Home Prices Surged 8.4 Percent Nationally In 2003
March 2, 2004
Pacific States Maintain Lead In Home Price Growth For Fourth Quarter
McLean, VA ? Freddie Mac announced today that its quarterly Conventional Mortgage Home Price Index (CMHPI) found that home values rose 8.4 percent from the fourth quarter of 2002 through the fourth quarter of 2003, up from the prior year (fourth quarter of 2001 to fourth quarter of 2002) when the growth rate was 7.6 percent.
"The 45-year low in interest rates set this past June spurred a huge refinance and home purchase wave that crested in the fourth quarter," said Amy Crews Cutts, Freddie Mac's deputy chief economist. "Higher interest rates in the third and fourth quarters did little to quell interest in the housing market due to the very high economic growth in the second half of the year and the tax break that many households received."
The quarterly growth rates show a more marked increase in home values in the fourth quarter. Nationally, home values increased by an annualized rate of 17.8 percent nationwide in the fourth quarter of 2003. The third quarter 2003 annualized growth rate was revised upward to 5.9 percent.
"Even with the strong showing of home sales and housing construction in the second half of 2003, these fourth quarter home-price appreciation numbers are surprisingly high," said Cutts. "However, they are subject to revision because we do not yet have all of the data on originations in the fourth quarter and the figures are subject to biases created by the large volume of refinance activity in 2002 and earlier in the year. Often repeat refinancers did not get new appraisals but instead relied on the appraisal from their previous refi and now this effect is showing up as we move into a home purchase market. Because quarterly appreciation rates are more influenced by the effect of 'reusing' appraisals, we believe the annual figures more accurately portray changes in home values."
The Pacific states continued to maintain their four-quarter streak of leading the nation in annual house-price appreciation, growing at an impressive annual rate of 13.1 percent for the year. The Middle Atlantic states were second in growth with an annual appreciation rate of 11.9 percent. The New England states were not far behind, showing the next largest gain for the nation with an annual home-price growth rate of 11.2 percent. Then came the South Atlantic states, registering a gain of 8.9 percent, followed by the West North Central states with a smaller, but still very healthy, increase of 7.1 percent.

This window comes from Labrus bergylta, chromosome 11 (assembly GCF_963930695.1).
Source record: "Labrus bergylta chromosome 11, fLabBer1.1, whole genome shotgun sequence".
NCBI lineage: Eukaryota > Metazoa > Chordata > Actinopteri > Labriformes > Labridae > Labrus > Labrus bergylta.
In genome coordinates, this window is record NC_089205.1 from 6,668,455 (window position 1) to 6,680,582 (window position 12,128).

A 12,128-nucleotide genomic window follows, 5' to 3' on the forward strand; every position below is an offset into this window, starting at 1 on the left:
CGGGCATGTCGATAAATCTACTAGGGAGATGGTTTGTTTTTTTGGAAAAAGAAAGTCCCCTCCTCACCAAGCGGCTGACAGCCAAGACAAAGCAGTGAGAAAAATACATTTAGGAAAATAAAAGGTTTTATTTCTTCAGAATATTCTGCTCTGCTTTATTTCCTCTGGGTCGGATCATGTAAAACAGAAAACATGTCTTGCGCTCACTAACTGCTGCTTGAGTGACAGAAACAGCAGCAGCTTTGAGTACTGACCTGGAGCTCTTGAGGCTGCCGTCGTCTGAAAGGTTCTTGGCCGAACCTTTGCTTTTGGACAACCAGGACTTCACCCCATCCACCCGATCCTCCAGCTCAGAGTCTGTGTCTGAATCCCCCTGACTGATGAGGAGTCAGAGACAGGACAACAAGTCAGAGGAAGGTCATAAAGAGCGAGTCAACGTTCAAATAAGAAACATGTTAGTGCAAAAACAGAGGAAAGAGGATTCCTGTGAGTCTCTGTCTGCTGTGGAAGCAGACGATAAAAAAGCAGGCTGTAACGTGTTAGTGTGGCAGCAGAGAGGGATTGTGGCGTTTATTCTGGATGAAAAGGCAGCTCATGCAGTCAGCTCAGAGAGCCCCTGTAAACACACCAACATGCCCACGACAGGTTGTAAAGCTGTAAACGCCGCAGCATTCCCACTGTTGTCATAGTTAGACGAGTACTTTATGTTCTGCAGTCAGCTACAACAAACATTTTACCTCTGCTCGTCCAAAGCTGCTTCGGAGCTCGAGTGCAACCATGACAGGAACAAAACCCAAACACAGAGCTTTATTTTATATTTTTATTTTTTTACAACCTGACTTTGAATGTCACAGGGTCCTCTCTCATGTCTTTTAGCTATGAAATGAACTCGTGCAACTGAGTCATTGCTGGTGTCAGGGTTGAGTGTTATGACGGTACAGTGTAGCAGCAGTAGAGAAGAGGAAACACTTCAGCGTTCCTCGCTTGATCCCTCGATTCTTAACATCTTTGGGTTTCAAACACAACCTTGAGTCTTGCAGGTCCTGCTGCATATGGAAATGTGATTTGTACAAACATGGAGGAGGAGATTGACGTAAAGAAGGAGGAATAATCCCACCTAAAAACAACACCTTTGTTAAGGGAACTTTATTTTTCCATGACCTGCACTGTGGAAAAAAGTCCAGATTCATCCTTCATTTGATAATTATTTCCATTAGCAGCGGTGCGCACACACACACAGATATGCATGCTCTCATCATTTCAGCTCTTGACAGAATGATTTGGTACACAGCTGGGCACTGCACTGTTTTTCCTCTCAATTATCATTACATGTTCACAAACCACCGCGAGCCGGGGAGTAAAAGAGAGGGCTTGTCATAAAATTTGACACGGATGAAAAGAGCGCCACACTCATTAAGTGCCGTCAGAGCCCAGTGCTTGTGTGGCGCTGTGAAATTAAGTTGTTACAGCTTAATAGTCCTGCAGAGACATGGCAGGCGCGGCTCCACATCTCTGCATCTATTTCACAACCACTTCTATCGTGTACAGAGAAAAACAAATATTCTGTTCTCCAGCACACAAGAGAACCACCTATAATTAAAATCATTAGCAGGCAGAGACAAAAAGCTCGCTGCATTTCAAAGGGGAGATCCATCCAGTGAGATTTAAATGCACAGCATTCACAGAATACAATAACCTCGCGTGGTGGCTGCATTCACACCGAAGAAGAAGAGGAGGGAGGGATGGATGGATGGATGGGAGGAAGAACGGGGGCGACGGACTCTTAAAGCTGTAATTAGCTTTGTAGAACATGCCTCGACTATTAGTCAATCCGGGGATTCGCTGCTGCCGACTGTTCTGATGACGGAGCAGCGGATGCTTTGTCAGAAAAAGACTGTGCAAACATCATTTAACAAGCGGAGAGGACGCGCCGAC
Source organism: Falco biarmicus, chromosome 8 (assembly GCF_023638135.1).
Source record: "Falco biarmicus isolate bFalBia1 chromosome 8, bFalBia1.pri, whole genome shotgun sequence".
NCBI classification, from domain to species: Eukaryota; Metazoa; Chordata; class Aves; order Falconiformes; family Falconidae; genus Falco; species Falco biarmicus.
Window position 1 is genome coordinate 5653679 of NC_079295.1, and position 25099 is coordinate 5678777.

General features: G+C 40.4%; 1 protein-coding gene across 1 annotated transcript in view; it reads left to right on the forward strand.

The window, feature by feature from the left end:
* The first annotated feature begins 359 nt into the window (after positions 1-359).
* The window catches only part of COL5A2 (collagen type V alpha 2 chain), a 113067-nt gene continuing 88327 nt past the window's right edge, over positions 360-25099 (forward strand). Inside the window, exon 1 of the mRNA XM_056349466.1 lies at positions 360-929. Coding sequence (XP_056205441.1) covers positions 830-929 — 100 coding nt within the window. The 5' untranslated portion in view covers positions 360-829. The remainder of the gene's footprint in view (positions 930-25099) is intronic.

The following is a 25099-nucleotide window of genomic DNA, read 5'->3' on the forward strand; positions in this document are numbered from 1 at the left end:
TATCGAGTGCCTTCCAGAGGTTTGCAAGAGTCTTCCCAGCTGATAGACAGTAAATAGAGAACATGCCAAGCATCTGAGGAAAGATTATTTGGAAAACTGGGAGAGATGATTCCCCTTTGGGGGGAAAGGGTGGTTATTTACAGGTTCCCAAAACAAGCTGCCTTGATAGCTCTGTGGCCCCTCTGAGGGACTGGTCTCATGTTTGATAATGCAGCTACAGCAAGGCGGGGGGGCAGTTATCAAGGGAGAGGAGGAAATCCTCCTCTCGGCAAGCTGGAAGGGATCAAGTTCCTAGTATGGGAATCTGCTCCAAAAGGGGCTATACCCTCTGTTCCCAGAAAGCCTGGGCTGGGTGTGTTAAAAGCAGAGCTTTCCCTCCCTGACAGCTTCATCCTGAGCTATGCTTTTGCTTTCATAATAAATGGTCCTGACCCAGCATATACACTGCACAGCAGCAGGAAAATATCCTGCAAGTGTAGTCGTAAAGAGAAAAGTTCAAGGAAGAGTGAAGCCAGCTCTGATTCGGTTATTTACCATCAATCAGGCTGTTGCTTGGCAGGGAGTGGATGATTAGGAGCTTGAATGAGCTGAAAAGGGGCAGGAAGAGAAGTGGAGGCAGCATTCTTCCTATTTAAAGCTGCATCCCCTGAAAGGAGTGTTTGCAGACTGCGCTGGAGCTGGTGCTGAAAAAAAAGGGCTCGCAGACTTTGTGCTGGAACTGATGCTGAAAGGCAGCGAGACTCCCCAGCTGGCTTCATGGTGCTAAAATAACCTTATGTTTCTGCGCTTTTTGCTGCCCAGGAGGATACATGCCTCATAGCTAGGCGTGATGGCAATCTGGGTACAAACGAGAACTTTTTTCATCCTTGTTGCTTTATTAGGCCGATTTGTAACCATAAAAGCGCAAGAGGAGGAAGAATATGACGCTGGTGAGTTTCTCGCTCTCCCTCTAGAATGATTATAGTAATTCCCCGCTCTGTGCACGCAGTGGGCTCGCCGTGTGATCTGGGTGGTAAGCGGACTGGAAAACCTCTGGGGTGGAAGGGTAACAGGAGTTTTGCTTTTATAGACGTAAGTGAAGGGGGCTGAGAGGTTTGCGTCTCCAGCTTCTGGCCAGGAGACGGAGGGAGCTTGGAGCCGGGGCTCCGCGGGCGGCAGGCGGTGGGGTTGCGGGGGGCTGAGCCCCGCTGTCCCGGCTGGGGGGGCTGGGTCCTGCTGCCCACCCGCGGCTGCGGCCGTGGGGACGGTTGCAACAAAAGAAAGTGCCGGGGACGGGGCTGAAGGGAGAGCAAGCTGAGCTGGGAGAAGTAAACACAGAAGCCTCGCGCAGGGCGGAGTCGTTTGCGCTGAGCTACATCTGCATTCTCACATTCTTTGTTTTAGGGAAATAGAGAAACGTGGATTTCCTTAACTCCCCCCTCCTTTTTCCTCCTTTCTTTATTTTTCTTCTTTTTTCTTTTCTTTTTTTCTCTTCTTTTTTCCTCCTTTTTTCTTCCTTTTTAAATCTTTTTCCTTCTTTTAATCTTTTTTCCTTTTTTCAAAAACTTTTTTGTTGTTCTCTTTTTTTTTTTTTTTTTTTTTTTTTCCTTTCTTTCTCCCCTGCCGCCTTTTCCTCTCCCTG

The East North Central states showed a rise in home values of 5.6 percent, trailed by the Mountain states, which experienced a rise of 5.3 percent in home values. Lastly, the East South Central states posted an expansion of 4.5 percent while the West South Central states ended the list for the third consecutive quarter, experiencing an annual growth rate of 3.9 percent for 2003.
"Housing construction and home sales are expected to slow from the torrid fourth quarter pace," said Frank Nothaft, Chief Economist. "Likewise, house price appreciation will moderate, but remain at a healthy 6.5 percent clip during 2004. With low interest rates and quickly accumulating home equity, we expect to see a continuing economic boost in the first quarter from cash-out refinances. Last year, families cashed-out about $140 billion of home equity while refinancing a prime, conventional mortgage. Because of home-value growth, home equity wealth did not decline."
The refinance share of mortgage applications in 2003 was a record 65 percent. "In 2004, we expect the refinance share to gradually decline from about 55 percent of applications during the first quarter to 35 percent in the fourth quarter, and average 42 percent for the year. Because of lesser refinance volume, single-family originations will drop by about one-third, from $3.7 trillion in 2003 to $2.4 trillion in 2004," added Nothaft. "Purchases of single-family houses hit a record 7.2 million sales in 2003, and we expect a new record of 7.3 million new and existing sales to be reached in 2004."